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Discussion Starter · #1 ·
For (today's) dream project ;) I'm thinking of an IFS with inboard coilovers, mainly for aesthetic reasons.

Can anyone point me in the right direction for reading/research material relating to the ins & outs of suspension (more specifically IFS/IRS).

Don't want anything overly technical, but something that explains why A-arms should be unequal length, why rose joints should be fitted with the 'eye' in a vertical plane, etc


I appreciate the spherical nature of the rose joint means movement won't necessarily be better one way or the other but my logic tells me there's more risk of the sphere part 'popping out' of the surrounding ring of mounted with eye vertically.
Or are the braking/acceleration forces greater than 'normal' up/down suspension travel thus better as per pic?

(have I just answered by own question?)

:tup:
 

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My name is Martin
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Have a play with this. It will help you understand the impact of the wishbone lengths etc to the camber etc.

EDIT - Pooop

Your file of 129.6 KB bytes exceeds the forum's limit of 97.7 KB for this filetype.

Si - Can we increase the limit pretty please?
 

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There are loads of suspension design books on the market, shop around on Amazon for example.
Everything has a reason for being a certain way. That pic you posted as an example....
The rose joints fitted that way are fine, but, it will limit travel,but, as the arms are long travel at the joint will translate into a lot of movement at the wheel.
Inboard coilover loacations are nice as you can easily change the ratio of the lever allowing for shorter shocks in a confined space. Trade off is heavy springs.

This is a huge subject so read all you can and make sure you understand it all.
 

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Bearing in mind that the rose joints used are high travel and not standard.Personally I'd never run it like that on the street, fine for a biliard ball track but potholes etc ..no way !

I know of 2 road cars set up like that , one of them broke within the first 500 miles of use.No idea how the other one is fairing but haven't seen it about after it's first year on the road.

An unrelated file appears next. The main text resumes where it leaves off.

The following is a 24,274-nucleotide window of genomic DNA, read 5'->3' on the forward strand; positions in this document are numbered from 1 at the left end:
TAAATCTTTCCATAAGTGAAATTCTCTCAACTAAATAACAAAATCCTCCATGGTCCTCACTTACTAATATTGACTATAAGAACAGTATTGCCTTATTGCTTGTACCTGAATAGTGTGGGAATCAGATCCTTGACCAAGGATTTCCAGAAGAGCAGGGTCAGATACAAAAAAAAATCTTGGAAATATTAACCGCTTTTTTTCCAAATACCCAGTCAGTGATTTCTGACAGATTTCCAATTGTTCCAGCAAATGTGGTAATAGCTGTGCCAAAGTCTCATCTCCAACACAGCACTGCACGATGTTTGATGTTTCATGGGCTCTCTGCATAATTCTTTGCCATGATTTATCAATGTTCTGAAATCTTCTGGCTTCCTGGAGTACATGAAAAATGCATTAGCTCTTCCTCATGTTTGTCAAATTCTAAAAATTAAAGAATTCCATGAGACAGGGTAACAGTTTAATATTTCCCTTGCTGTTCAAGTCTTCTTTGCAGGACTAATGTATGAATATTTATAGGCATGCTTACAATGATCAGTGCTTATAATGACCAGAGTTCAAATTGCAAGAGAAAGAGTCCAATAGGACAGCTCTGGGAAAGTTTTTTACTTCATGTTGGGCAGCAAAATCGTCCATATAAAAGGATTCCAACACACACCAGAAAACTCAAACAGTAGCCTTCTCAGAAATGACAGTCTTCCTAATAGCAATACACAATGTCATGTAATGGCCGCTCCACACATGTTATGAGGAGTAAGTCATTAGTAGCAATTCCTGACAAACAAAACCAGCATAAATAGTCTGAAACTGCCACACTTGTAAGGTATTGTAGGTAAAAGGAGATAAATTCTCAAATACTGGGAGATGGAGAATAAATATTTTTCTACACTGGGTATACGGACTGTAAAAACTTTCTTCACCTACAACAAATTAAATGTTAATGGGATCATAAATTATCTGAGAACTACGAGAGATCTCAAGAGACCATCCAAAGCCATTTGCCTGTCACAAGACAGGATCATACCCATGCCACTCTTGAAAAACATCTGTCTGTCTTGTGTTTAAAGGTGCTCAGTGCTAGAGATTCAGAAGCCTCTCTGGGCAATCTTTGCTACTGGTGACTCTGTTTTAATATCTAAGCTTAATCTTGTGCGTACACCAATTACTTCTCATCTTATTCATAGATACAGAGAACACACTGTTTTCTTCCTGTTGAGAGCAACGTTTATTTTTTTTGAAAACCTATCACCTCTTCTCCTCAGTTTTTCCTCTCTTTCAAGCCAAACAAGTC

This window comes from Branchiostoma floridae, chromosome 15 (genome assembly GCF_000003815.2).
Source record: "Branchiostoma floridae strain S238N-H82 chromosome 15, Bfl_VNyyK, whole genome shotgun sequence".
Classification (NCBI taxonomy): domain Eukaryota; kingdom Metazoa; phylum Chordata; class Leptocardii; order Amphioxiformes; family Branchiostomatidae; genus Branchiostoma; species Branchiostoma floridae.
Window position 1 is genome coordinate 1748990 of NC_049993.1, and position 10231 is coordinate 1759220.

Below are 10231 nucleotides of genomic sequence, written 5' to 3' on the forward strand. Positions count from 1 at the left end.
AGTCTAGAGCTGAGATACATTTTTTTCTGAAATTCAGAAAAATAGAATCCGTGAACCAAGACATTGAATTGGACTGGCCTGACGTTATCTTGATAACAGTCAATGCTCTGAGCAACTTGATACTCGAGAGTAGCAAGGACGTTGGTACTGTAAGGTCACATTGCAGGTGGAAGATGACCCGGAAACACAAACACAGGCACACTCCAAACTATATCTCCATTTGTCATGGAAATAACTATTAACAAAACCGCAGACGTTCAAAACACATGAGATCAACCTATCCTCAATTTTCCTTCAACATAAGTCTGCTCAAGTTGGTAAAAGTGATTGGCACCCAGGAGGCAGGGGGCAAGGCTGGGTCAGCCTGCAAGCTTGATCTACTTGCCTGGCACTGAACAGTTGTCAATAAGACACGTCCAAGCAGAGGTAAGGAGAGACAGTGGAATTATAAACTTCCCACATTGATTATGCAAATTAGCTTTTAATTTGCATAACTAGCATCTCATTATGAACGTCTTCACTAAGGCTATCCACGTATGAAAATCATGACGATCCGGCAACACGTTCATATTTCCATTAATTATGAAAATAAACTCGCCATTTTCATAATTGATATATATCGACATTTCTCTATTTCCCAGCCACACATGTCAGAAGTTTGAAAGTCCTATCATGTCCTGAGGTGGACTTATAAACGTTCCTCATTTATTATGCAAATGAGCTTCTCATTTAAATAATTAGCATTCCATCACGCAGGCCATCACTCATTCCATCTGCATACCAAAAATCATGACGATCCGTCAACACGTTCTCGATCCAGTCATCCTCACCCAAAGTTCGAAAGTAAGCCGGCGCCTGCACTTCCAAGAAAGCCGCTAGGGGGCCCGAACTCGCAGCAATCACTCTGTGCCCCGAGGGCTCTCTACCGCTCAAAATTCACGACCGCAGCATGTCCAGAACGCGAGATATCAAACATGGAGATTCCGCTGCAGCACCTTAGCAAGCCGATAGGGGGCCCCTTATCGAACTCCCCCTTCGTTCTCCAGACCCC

Ross, the trade off IS heavy springs but also loss of space ( whne you've a big hole in the A arms that could be used ;) All depends what style of car you are trying to put together.

In my own experience the more complicated suspension can be a pain to get right , and a pain to live with on the street .I'd try something a little less complicated for my first attempt at suspension design.
 

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I remember that car well. It had top rocker arms, ie there was no pushrod or pullrod the shocks were worked directly off the top wishbone.
'Bones were tubing ,plated over for aesthetics. Too heavy looking imho.
 

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Discussion Starter · #7 · (Edited)
Never seen this Andy Robinson built MR2 based roadster but it's got it all going on at the front!

http://www.robinson-race-cars.co.uk/

Go to 'Customer Cars' then Sas Hunters.
Thats very much what I have in mind (mid engined), with IFS along the lines of a Sylva



Kapri, not thinking of using rose joint as know what a harsh ride they'll give (plus as my knowledge of setting up suspension is, er, minimal to say the least!)
This is all very theoretical at the moment, but interested in understanding the various principles, pro's & cons etc

For example, digging through a load of CC back issues found some pics of an Oakland winner with very suspect looking IFS geometry, & the editorial at the time
said as much. Fred Warren's 37 I think
 

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My name is Martin
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Thanks Si for lifting the attachment limit :tup:

This spreadsheet will help demonstrate the impact on the camber and roll centre upon cornering and normal suspension up and downy movement. Enter all the variables in the top left hand box.

Have fun with it :)
 

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Discussion Starter · #10 ·
Thanks Si for lifting the attachment limit :tup:

This spreadsheet will help demonstrate the impact on the camber and roll centre upon cornering and normal suspension up and downy movement. Enter all the variables in the top left hand box.

Have fun with it :)
Thanks! My head hurts already... :D
 

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i loved the c4 irs/ifs in my 56 f100 so much i put it in the nova, if you can find a set ( i bought the front and rear complete from a teacher in scotland for 500 quid!) it is easy to fit coilovers instead of the glass leafsprings and if you can ally weld then its easy to narrow the rear end halfshafts too, i narrowed the rear 6" so i didnt have to fit flat sided wheels i have 10" rims with 5" backspace, it is very lightweight as its all ally and polishes up good too, the earlier c4 (84-87) is better for rodding as 88 on they got wider and bigger brakes so you cant fit less than 17" rims , mine are 15" still and the brake discs are a third of the cost of 88 and later, i used a us company www.progressiveautomotive.com for info as they specialise in vette stuff (and others too) for rods and musclecars etc,i think my nova is nearly 300lbs lighter than stock due to a lighter front clip and rear end,
 
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